Posts Tagged ‘great bedtime stories’
by Dulcinea Norton-Smith, Lancashire, UK
Granny Gertie didn’t bake cakes or knit scarves. Granny Gertie was a world famous explorer.
When Lucy was 3 years old Granny Gertie went swimming with sharks in the Solomon Sea. She wore a sequined swimsuit and swished through the slippery seaweed.
When Lucy was 4 years old Granny Gertie went to round up reindeer in Russia. She wore red rollerblades and a rainbow raincoat. She roared and raced around the rumbling reindeer.
When Lucy was 5 years old Granny Gertie gave Lucy a piece of pink paper. “When I was a little girl” said Granny Gertie “I was scared of many things. I wished I was brave. This is the wish list that I wrote of the things that I wished I was brave enough to do. If you can be brave enough to do all of these things I will give you a super special surprise” (more…)
by Sandie Lee
Trumpets blared. Drums rat-tat-tatted. The smell of cake hung in the air. Princess Adelia’s birthday was here. It was time again for the cake parade.
In a tiny, crooked house near the parade route Simus Sweet searched frantically. Every bowl, pot and spoon had been dirtied. Flour and sugar covered everything.
His mother yawned and rubbed her eyes as she walked into her dirty kitchen.
“The parade is about to begin,” he said, frantically. “And I can’t find my cake.” (more…)
by Nancy Julien Kopp
Wilhemina Higgins’ long braids bounced as she ran down the narrow tunnel the bookshelves made in the Westlake Public Library. Her untied shoelaces slapped against well-worn sneakers. Past the Js, Ks, and Ls she flew, slowing only slightly as she rounded the corner.
Her heart thumped when she spied the dragon waiting at the end of the row of shelves. She screeched to a sudden stop.
At first it was silent then the monster snorted a little, lifted its huge head, took a gigantic breath inward and fell silent again.
Wilhemina swallowed and took one step back. Before she could turn and retrace her path, the enormous dragon reared back on its hind legs, threw its massive head backward, and breathed out with a whoosh! Smoke curled from its nostrils, and flames poured forth from the great mouth. The dragon clawed the air and flapped magnificent wings. The green and purple scales that covered the beast from head to toe gleamed under the library lights. Its amber eyes glinted like cut crystal. (more…)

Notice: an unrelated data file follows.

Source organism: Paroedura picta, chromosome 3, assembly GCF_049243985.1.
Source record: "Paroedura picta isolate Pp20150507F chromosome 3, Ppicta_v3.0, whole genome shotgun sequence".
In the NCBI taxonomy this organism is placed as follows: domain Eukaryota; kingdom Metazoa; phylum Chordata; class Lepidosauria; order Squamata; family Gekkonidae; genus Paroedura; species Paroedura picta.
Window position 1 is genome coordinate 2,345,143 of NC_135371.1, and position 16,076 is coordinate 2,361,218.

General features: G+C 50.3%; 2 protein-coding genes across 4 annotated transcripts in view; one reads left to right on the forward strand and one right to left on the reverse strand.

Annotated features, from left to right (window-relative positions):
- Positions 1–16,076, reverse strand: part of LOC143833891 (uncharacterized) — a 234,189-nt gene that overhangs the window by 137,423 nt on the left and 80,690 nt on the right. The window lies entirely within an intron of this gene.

by Angie Doria
(Original story idea Ryan and KaeLynn Winn)
It was just another lazy day for Tucker Turtle. His best friend Birdbeak was sleeping on top of his shell. The sun was shining. Tucker was thinking about a cool swim in the gentle, flowing creek.
“HICCUP!” Tucker blurted.
Tucker’s shell spun round his head. Birdbeak was tossed high into the air.
“NOT the hiccups,” Birdbeak sighed. “Quick . . . hold your breath as hard as you can.”
Birdbeak helped Tucker hold his snout closed. One, two, three, four . . . Tucker HICCUPPED again.
“If these are hicc-UPs,” Tucker said, “Don’t I just need to find the hicc-DOWNS?”
“Right,” Birdbeak said. “Where do we find them?” (more…)
by Christine L. Villa
Alexa loved to paint. Just looking at watercolors made her smile.
“Oh, so many wonderful colors to choose from,” she often said.
The colors reminded her of all the beautiful things around her. Whenever she swept a paintbrush on a drawing paper, it made her smile even more. Alas, when she tried to paint a flower, it looked like a red ball of fire. If she tried to paint a tree, it looked like a green monstrous giant. If she tried to paint the sky, it looked like a blue puddle of cow poop. Alexa’s greatest desire was to be able to paint the beauty she saw all around her to share with others, but she just couldn’t paint.
One night, Alexa had a dream. She smiled when she saw the beautiful bright colors splattered across the sky. Then something lightly brushed her hair. It woke her up. Right in front of her was a paintbrush sitting at the edge of her bed! (more…)
by Scott Searcy
Each sunny afternoon, Hamilton and his little brother, Wells, ran down the gravel lane to the lagoon to get a glimpse of the large, scary alligator they called Big Tooth. One look at the old gator, and you knew why they named him Big Tooth. He had one gigantic, crooked tooth hanging out of his scraggly mouth.